D. Falshaw, J.
1. This is an appeal by the Union of India against part of a decree which has been passed in favour of the respondent the Delhi Registered Slock Holders (Iron and Steel) Association Limited.
2. The suit was instituted in June, 1949 against the Government through the General Managers of the Bengal Nagpur Railway and East Indian Railway and the Chief Administrative Officer, East Punjab Railway, claiming Rs. 11,995/8/- on the allegation that a consignment consisting of 218 bundles of galvanised corrugated iron sheets had been despatched by rail by the Tata Iron and Steel Company Limited from Tata Nagar to the plaintiff Association at Delhi, and that no portion of the consignment had been delivered. The suit was instituted after consolidated notices dated the 15th of January, 1949 had been served on the appropriate officers of the three Railways concerned and the Secretary to the Ministry of Transport, Government of India, in which the full value of the consignment together with incidental expenses and interest was claimed and had failed to elicit any satisfaction.
3. After the suit had been dismissed in default and restored a written statement was filed on 30th of March, 1950 on behalf of the East Punjab Railway in which it was stated that the consignment had remained untraced because the wagon arrived without labels, but the contents of the wagon had been unloaded on the 6th of July, 1948 at Shakur Basti, where they were now available for delivery. Under orders of the Court delivery was taken and it was found that 92 bundles of the sheets were missing altogether and that the remaining 126 bundles were in a damaged and deteriorated condition.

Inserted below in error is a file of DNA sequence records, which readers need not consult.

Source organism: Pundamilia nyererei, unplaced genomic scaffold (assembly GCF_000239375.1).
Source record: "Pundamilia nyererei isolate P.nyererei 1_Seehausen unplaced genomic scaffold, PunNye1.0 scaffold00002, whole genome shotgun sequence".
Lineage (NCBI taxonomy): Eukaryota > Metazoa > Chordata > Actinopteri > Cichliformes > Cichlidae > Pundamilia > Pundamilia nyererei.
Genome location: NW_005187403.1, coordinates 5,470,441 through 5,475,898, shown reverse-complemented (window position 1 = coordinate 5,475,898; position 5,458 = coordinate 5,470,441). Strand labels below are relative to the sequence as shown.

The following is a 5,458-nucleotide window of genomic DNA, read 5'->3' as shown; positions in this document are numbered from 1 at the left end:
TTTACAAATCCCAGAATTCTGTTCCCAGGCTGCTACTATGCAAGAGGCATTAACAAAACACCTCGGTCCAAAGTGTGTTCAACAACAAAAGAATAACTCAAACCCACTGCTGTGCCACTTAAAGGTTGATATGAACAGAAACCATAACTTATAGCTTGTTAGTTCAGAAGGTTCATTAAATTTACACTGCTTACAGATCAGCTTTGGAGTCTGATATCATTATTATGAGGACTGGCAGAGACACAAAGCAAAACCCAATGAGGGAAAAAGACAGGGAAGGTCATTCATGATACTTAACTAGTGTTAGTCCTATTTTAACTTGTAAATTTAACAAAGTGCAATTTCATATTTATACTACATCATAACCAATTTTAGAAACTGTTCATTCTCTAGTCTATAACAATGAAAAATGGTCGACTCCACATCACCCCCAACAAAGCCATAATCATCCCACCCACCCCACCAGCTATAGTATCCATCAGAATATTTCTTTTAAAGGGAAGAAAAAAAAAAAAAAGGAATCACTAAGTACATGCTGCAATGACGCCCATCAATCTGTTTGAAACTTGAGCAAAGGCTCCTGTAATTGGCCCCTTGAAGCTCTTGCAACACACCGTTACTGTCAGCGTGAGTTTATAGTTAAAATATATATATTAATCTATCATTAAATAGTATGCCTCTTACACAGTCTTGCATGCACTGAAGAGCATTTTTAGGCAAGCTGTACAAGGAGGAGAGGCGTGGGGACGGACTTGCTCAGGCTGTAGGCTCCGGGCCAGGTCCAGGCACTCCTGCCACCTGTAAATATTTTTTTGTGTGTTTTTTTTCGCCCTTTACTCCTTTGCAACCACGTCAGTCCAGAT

However, the plaintiff Association took delivery of the available goods and then filed an amended plaint in which the full value of the. 92 missing bundles was claimed along with damages for deterioration with regard to the bundles of which delivery had been taken and other incidental items, the total claim now being for Rs. 9,460/8/--. The suit was decreed to the extent of Rs. 8,098/12/6, representing Rs. 4,369/14/- as the value of the missing goods and Rs. 3,730/12/6 as damages for the deterioration in condition of the goods of which delivery was taken. The incidental items including Sales Tax and Interest were disallowed.
4. The present appeal has been filed only in respect of the damages allowed on account of the deterioration in condition of the goods of which delivery was taken.
5. The only issues framed by the lower Court were:
(1) Was a notice of claim preferred? If not, with what effect?
(2) Was a notice of suit served?
(3) To what amount of damages, if any, are the plaintiffs entitled?
6. As regards the second issue it was conceded in the lower Court that consolidated notices served on the management of the various Railways and on the Ministry of Transport dated the 15th of January, 1949 were in order as notices under Section 80, C.P.C. As regards the first issue the lower Court, while finding that these notices, if they were to be regarded as notices under Section 77 of the Railways Act, were not served in time, held that since the claim was one for non-delivery no notice under Section 77 was necessary, a view which has since been confirmed by a Full Bench of this Court in Babu Lal v. The Dominion of India, 54 Pun LR 398: (AIR 1953 Punj 184) (A).
7. It is, however, contended on behalf of the appellant that while no notice under Section 77 may have been necessary with regard to the goods which were not delivered in this case, the decree regarding which is not challenged in the appeal, the lower Court could not pass a decree for damages for deterioration as there had been no notice under Section 77 which reads :